Amber Marie Bollinger as “Jordan” in LISTENING. Photo Courtesy of Young Medium.

Cinematics (Plot, Cinematography, Acting, etc.) – 4

To me, “Listening” does all the things that need to be done in a debut feature. It is ambitiously bold, unique in concept, it’s done with a meticulous attention to both dialogue and visual presentation and it’s brought to life by and ensemble of young and screen-hungry actors. When compared to the debut features of the some of the visionary directors of our time (Christopher Nolan, Darren Aronofsky, David Fincher, etc.) “Listening” presents a similar independent tone with an aspiring Hollywood-esque delivery. Sullins captures a portrait of the rapidly accessing technological of the new generation and that technology’s impact, either positive or negative, both domestically and globally.


Check out FilmFad’s exclusive interview with LISTENING writer/Director Khalil Sullins.


The film does suffer a bit with choppiness. There were a few great character arcs that were touched upon but never pursued, leaving the overall presentation a bit shallow.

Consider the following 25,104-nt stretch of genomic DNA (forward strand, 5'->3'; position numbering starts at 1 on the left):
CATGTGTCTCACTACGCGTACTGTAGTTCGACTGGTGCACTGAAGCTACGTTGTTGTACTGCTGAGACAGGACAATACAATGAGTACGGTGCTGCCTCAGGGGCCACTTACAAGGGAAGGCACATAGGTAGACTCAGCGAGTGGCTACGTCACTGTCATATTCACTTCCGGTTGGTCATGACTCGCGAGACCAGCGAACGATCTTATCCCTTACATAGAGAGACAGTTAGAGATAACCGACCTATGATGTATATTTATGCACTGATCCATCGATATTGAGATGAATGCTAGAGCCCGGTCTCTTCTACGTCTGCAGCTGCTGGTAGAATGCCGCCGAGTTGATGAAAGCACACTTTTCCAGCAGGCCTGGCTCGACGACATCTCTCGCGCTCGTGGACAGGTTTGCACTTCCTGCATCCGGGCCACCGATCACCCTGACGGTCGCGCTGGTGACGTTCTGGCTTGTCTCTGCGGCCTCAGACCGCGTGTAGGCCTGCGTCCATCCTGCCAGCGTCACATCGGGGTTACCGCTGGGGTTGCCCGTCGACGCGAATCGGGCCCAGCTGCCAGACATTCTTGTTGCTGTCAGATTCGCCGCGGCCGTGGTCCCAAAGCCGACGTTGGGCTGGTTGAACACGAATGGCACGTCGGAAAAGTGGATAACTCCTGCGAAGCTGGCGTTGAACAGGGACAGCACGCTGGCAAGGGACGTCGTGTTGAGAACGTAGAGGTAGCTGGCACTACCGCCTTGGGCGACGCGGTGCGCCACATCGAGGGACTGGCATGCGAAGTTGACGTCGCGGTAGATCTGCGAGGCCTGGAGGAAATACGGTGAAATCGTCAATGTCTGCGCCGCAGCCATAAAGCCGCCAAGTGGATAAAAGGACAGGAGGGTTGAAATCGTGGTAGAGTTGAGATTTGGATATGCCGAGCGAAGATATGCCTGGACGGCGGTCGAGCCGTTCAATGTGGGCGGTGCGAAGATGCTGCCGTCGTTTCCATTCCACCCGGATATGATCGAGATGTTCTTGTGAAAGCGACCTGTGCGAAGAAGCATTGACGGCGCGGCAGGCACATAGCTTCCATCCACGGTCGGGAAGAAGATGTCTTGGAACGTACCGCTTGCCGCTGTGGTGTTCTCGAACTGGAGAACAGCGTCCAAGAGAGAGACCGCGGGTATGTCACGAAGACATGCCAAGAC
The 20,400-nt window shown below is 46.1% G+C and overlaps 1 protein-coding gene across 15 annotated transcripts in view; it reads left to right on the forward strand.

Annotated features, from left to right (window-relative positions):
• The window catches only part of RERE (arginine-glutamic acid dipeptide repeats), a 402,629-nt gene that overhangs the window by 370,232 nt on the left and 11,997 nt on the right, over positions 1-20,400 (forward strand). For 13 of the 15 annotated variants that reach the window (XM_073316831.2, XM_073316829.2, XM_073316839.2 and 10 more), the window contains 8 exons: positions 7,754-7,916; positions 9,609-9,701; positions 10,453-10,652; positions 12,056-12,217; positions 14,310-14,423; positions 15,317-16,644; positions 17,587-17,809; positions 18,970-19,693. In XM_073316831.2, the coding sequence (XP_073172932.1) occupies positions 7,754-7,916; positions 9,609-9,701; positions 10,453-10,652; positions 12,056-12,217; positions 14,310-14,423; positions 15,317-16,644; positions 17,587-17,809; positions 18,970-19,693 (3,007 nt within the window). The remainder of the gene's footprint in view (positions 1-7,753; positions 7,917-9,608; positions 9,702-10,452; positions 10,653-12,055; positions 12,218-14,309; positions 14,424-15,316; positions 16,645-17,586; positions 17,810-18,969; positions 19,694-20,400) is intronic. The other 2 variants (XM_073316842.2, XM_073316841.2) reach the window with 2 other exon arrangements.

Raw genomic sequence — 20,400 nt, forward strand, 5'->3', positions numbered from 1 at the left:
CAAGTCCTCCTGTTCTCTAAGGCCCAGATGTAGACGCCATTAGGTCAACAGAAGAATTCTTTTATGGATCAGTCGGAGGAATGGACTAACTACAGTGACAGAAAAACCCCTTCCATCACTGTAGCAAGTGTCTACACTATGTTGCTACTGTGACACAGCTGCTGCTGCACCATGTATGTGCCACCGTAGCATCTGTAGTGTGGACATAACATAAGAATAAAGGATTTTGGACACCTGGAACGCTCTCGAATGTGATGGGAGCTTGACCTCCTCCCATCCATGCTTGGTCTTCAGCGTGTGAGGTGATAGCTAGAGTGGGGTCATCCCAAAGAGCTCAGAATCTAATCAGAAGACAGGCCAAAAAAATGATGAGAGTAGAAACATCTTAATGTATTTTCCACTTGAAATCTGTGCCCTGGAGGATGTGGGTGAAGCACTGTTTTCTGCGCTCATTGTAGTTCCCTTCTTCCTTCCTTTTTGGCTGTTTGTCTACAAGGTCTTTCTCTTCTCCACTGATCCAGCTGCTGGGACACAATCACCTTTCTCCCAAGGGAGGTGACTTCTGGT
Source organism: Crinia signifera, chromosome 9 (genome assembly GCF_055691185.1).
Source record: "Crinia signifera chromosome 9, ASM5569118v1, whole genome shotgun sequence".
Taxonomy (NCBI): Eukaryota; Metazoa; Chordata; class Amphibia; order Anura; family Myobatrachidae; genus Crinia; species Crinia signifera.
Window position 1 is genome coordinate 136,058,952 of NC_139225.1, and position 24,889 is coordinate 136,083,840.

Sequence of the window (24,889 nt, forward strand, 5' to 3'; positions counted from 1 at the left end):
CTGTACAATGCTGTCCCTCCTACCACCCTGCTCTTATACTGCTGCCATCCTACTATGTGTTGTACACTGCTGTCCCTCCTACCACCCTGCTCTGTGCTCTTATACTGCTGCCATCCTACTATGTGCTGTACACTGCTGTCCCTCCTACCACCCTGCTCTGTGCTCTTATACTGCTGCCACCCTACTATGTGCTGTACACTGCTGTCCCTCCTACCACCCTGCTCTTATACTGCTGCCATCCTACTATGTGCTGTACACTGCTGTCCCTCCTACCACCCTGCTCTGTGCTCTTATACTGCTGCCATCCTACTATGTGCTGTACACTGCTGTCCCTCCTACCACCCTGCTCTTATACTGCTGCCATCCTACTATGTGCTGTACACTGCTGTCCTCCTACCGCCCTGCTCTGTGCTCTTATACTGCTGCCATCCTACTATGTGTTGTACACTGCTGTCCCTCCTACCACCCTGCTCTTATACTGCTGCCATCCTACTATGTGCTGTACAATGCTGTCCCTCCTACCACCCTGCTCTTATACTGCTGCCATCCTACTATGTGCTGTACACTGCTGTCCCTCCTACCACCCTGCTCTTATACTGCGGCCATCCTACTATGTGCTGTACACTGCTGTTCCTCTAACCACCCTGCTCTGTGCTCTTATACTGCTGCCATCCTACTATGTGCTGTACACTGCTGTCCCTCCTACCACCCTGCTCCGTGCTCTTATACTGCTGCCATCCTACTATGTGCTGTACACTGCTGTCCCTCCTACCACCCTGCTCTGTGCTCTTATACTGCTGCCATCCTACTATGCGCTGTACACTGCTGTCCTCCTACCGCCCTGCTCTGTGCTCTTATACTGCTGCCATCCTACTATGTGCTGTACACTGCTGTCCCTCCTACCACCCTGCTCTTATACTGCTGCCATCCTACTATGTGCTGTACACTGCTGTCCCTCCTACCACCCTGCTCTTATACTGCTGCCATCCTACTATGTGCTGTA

The ensemble cast delivers a textured performance bringing a sense of realism and anguish to the film through both their physicality and dialogue. Thomas Stroppel’s David and Artie Ahr’s Ryan are a well-balanced odd-couple. While at times a bit forced, the interaction between the Ryan and David is both believable, but also mildly relatable. The cast is really illuminated by Amber Marie Bollinger’s performance as Jordan. Bollinger is really the standout, delivering an emotional diversity as well as a sensual dramatic quality that added to the suspenseful ambiguity of the characters complex relationship.